Beyond merely providing incentives, Maslow’s work have a profound influence on the type of incentives that should be provided.  Many organizations provide one of the most basic motivators available: money.  The trickiest part of motivation is that once a need has been satisfied, it ceases to motivate.  Money is a basic need and provided the worker makes a living wage, money will be less and less a motivator (unless the amount is continually increased.)

Some incentives are focused on meeting social needs—recognition, social appreciation, or contribution to a team.  Again this approach assumes that the workers feel safe, and secure or the incentive will fail.  But nonetheless incentives at this level can be effective if they are appropriately awarded.  Awarding a team for the accomplishments of single member may be less effective than singling out an individual.

Underlying all these factors is a basic question: does the person receiving the incentive find it valuable and worth winning.  I once had a worker describe safety incentive as “they buy us a pizza once a month if we don’t kill anyone”.  The worker went on to explain how condescending he found the incentive program.  Clearly the organization was not attuned to the needs of the worker.

Another thing organizations need to consider when analyzing their incentive programs in the context of Maslow is the concept of security.  Workplaces where workers believe their jobs are in jeopardy are far more dangerous than more stable environment.  Workers who believe they are eminent danger of unemployment are incapable of responding to higher level stimuli.  In other words, safety BINGO will not provide incentive to work safe to workers more worried about keeping their jobs; injury rates will likely fall, not because workers don’t want to miss out on the chance of winning a baseball cap, but because injured workers fear that they will be the first to be laid off.  It is true that in some environment injury fraud increases in the face of layoffs, but it is equally true that genuine injury claims are more likely to be concealed for fear of retribution.

So in very real terms, safety is not just about an absence of injuries, or even, as I have so often thundered, a presence of risk.  Safety is more than either of these.  Safety is about feeling safe and working in a place with so little risk of injury that your subconscious doesn’t trigger stress reflexes.

Filed under: Loss Prevention, Loss Prevention, Near Miss Reporting, Phil La Duke, Safety, Safety Culture, Worker Safety, , , , , , , , , , , , , , ,

Does Safety Add Value?


As the function of Safety matures from a largely compliance based discipline to a continuous improvement based activity it’s important to recognize precisely the role of safety in the context of Lean, Six Sigma, or Quality Operating Systems, and central to that understanding is the concepts of waste and non-value added activity. Both these terms probably seem fairly familiar. We all have some idea of things in our lives that constitute waste but for the continuous improvement professionals. waste has a fairly specific definition. For people working to improve the capability of a process waste refers to the unintended outputs of a process that do not add any value to the products or services being delivered. Any process can be broken down into three components: Inputs, Transformations, and Outputs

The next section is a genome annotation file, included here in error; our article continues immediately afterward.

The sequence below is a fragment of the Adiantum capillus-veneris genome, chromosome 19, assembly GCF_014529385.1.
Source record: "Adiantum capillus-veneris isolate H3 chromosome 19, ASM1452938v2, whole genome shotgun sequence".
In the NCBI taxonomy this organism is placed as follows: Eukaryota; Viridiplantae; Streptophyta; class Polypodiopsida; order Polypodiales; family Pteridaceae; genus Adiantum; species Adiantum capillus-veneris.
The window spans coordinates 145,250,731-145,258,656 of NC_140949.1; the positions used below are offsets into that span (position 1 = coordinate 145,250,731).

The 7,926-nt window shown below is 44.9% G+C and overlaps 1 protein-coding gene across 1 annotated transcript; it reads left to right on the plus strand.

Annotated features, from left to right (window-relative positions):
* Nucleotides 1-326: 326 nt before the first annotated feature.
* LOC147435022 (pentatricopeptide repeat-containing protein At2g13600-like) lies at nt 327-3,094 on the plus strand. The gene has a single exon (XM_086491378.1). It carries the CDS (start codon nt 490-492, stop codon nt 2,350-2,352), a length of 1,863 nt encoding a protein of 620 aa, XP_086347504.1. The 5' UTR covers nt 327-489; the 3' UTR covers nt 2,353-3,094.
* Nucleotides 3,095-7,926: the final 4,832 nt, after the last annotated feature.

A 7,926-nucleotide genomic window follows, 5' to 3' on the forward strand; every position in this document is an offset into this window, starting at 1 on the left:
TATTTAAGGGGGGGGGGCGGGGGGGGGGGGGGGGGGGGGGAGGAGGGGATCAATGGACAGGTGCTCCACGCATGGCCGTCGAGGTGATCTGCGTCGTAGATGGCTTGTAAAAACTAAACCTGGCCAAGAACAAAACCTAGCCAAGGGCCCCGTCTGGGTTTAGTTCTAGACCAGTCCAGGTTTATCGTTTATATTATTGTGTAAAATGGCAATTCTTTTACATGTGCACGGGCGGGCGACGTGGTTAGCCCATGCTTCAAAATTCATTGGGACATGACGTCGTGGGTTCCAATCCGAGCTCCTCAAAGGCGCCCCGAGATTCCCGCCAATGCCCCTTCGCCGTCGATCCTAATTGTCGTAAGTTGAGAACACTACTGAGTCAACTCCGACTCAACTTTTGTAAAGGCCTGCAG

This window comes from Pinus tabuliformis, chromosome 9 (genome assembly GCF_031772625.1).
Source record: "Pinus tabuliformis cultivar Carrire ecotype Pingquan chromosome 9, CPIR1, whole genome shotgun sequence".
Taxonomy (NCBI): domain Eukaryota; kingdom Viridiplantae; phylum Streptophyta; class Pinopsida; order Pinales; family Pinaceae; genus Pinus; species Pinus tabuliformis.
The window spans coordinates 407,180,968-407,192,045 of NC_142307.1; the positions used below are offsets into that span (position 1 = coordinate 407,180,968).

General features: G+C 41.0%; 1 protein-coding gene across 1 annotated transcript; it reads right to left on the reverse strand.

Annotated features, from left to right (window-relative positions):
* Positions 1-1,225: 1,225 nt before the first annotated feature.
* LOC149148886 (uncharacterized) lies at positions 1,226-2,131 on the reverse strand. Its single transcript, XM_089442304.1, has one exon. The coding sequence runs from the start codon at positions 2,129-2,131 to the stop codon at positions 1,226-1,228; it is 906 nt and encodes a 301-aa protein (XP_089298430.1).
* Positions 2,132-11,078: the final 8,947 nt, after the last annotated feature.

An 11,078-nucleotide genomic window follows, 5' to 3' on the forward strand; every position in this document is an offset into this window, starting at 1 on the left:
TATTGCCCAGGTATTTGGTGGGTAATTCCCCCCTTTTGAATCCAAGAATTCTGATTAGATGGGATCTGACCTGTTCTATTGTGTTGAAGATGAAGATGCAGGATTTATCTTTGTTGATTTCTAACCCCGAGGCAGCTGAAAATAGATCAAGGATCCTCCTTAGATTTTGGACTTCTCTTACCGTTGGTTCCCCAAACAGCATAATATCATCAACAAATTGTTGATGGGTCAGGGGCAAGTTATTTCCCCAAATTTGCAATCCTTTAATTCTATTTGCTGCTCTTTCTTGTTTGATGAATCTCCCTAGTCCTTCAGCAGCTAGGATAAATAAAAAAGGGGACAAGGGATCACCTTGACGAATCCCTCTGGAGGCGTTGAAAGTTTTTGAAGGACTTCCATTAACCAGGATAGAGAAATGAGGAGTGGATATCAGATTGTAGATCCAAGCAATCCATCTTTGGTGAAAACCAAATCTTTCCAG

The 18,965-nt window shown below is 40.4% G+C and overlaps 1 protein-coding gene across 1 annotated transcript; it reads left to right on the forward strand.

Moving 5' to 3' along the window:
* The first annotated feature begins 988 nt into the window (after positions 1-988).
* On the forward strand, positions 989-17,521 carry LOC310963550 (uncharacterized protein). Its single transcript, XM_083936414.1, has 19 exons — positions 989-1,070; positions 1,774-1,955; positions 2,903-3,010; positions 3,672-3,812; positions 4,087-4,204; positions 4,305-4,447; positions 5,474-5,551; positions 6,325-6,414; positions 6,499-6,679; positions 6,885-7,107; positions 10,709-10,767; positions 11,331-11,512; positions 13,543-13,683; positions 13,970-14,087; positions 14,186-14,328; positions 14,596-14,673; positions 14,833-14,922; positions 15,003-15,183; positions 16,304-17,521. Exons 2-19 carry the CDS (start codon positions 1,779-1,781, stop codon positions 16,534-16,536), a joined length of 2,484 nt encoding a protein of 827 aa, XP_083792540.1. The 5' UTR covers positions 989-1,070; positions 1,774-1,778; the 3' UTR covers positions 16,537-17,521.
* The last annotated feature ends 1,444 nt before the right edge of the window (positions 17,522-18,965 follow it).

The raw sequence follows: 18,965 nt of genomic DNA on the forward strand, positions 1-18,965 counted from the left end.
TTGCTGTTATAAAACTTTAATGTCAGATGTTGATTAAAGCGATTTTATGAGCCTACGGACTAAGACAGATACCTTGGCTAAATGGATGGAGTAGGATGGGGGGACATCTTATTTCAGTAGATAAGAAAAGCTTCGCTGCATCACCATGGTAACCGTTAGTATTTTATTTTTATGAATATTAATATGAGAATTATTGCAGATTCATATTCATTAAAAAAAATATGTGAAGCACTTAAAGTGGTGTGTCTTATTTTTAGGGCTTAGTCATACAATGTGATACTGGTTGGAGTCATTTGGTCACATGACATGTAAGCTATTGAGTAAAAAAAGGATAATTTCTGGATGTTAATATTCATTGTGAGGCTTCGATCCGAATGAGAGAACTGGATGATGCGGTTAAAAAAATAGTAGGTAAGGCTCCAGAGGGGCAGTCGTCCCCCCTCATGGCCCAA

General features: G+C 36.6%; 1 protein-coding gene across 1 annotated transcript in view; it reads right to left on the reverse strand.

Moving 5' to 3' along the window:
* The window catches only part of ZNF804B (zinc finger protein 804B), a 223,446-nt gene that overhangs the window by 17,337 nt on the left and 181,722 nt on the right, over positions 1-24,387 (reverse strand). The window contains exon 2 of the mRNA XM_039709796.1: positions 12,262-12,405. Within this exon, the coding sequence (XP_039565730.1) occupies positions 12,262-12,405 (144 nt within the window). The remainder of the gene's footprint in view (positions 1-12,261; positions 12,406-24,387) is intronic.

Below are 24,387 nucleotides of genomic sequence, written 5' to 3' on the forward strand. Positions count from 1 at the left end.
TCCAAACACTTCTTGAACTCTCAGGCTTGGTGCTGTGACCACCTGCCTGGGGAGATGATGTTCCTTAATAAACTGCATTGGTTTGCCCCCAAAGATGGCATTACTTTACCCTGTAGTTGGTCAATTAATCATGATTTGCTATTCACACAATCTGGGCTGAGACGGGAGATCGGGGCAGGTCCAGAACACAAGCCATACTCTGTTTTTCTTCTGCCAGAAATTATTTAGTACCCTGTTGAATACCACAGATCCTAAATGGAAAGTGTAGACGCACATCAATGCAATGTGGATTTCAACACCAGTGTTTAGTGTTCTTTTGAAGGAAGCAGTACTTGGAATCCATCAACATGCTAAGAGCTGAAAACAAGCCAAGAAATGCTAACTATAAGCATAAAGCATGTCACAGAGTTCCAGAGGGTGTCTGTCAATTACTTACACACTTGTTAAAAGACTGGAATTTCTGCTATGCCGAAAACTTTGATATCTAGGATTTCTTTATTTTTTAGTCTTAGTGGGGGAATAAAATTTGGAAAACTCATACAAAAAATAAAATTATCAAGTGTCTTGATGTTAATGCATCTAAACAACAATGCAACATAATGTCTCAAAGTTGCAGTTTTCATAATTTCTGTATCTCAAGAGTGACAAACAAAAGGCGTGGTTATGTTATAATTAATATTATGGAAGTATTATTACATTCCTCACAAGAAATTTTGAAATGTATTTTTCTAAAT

Inputs

Transformation

Output

 →

 

 →

The Basic Process The basic process works like this, we start with things, we do stuff to these things and we end up with things that have changed in some way. A process is like a recipe, and the inputs are our list of ingredients. But unlike a recipe our process will also contain a list of tools that we will need and a description of the physical environment (most good cookbooks assume you know that you will be working in the kitchen or at least at a barbecue grill). The process transformations are the physical forces acting on the inputs that change them in some way and create outputs. Every input changes in some way—dishes get dirty, workers get tired, kitchens get hot, appliances get a bit older and more worn (albeit sometimes imperceptibly). In fact, every input, whether man, machine, materials, and the environment, changes during our process. After the inputs have been changed transformed they become outputs, but not all outputs are desirable. And because they aren’t desirable the customer won’t pay more for them. Since the intrinsic value to the customer is unaffected by the transformation these outputs are described as non-value added activities, or more commonly, waste. Some waste is unavoidable (people tire, machines wear out, the environment heats up, etc.) while other forms of waste can be eliminated easily. Let’s take a look at a simple example, popping popcorn. We start with ingredients, equipment, a procedure, and someone to actually pop the popcorn:

Inputs

Transformation

Output

 • A pan• A lid for the pan

• Cooking oil

• Unpopped popcorn

• Salt

• A Stove

• Natural Gas

• An electric starter

• A popcorn recipe

• Butter

• Salt

• A bowl

• A cook

• A kitchen

• A countertop

• Oxygen

• Lighting

• Heating

•Shaking

• Lighting

• Burning

• Melting

• Popping

• Cooking

 • A hot greasy pan

• A hot greasy lid

• Cooking oil residue on the wall and kitchen surfaces

• Popped, salted, and buttered popcorn

• Un-popped popcorn kernels

• Spilled salt

• A hot stove

• Consumed Natural Gas

• An electric starter that is slightly more worn than before

• Spilled Salt

• A dirty bowl

• A hot, tired cook

• A hot greasy kitchen

• A greasy countertop

• Consumed Oxygen

• Consumed electricity